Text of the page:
Welcoming Single Parents

This guest post by Wendy Alsup explores how the local church can welcome, include, and minister to single parents. It is part of my “Welcoming…” series, which features first-person articles on how to welcome various demographics into our lives and church communities. Previous installations include “Welcoming the Hearing Loss Community” and “Welcoming the Eating Disorder Community.” 


My little church plant in the Lowcountry of South Carolina has many single parents. On a given Sunday with 40 in attendance, at least 15 regular attenders are single parents and their children. Most are single mothers with primary custody of their children.

Single moms aren’t an anomaly in our church. In fact, I am one of them. We are an integral part of our church, providing food, leading Bible studies, offering car rides to those without transportation, and so forth. We are a part of the regular rhythms of ministry in our congregation. But we too have special needs, and part of the regular rhythm of ministry in our church has been ministry to US, even as we contribute in ministry to others.

Like many in the church, single moms experience financial pressure, physical needs, and emotional stress. Without a partner to bear these with them, churches have an opportunity to live out gospel community in beautiful ways with these families. In my church, such gospel community is the norm. When a single mom has an emergency, often the first place she speaks her need is in our church communication text. And I have yet to see a need put in that group that wasn’t met pretty quickly. Need a ride at the last minute to community group? Or worse yet, to the ER? Can someone watch your child while you are at the ER? Need help getting your apartment belongings into storage? A ride to the airport? A meal when you are sick? This kind of help is the norm in our church, because this kind of need is the norm in our church.

It Takes a Village

But there is an even more important need in a single mom’s life, one that my church has beautifully met in my own. It takes a village to disciple a child. If all were right with the world, each child would have two parents discipling them in the knowledge of the Holy One. More than any other loss in my life, the loss of a partner in discipling my children in the faith has been by far the hardest. I have been blessed again and again and again by men who have stepped in to take personal time with my boys – men who love God, love the Bible, and love me as their sister in Christ. My dad has stepped in this way, as have my boys’ uncles on both sides of the family. But my church family has stepped in this way too.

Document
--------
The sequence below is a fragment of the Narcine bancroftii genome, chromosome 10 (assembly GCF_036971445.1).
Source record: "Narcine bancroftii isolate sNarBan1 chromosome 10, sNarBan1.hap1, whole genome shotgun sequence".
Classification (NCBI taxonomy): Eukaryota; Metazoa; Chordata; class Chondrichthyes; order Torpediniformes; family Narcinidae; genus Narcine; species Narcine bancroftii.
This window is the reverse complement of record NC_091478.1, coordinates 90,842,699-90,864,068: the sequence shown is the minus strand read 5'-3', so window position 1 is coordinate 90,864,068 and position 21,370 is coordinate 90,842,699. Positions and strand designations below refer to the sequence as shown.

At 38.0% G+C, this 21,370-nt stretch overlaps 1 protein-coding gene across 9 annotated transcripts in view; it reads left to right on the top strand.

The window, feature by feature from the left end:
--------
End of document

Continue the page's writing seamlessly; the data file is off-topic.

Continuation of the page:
Every week, my pastor takes my oldest son out for breakfast before school. They talk and read Scripture together. It has become a favorite thing for my son, and I can’t fully put into words how much this has meant to me as a single mom. Our assistant pastor regularly talks to my boys as young men, building a true personal relationship with them, involving them directly in the discussion in our community group. The men in our church have gotten together monthly to host a men’s night at church that also includes the children of the church. The women then are free to drop off their children and go to another location for a kids-free women’s Bible study. My boys know to pack their Nerf guns, and after the short men’s Bible study, they end in a rousing game of Nerf that lasts until the women get back to pick up the kids. Oh, how the men in my church have loved and served the single moms.

The Real Goal

Have I whet your appetite for what is possible in a congregation? Any church can add programs to help single moms, but the real goal is gospel community that incorporates single parents—with both their gifts and their needs—into the family of the church. May true community in the name of Christ be our ultimate vision for our local congregations. It takes the community of faith to disciple a family in faith.


Guest Author — Wendy Alsup

Wendy Alsup writes at Practical Theology for Women, and is the author of Gospel-Centered Woman, Practical Theology for Women, and most recently, Is the Bible Good for Women? Wendy lives on an old family farm in South Carolina, where she teaches math at a local community college and is a mother to her two boys. She is a member of a local church in the Lowcountry Presbytery of the Presbyterian Church in America. Follow Wendy on Twitter (@WendyAlsup).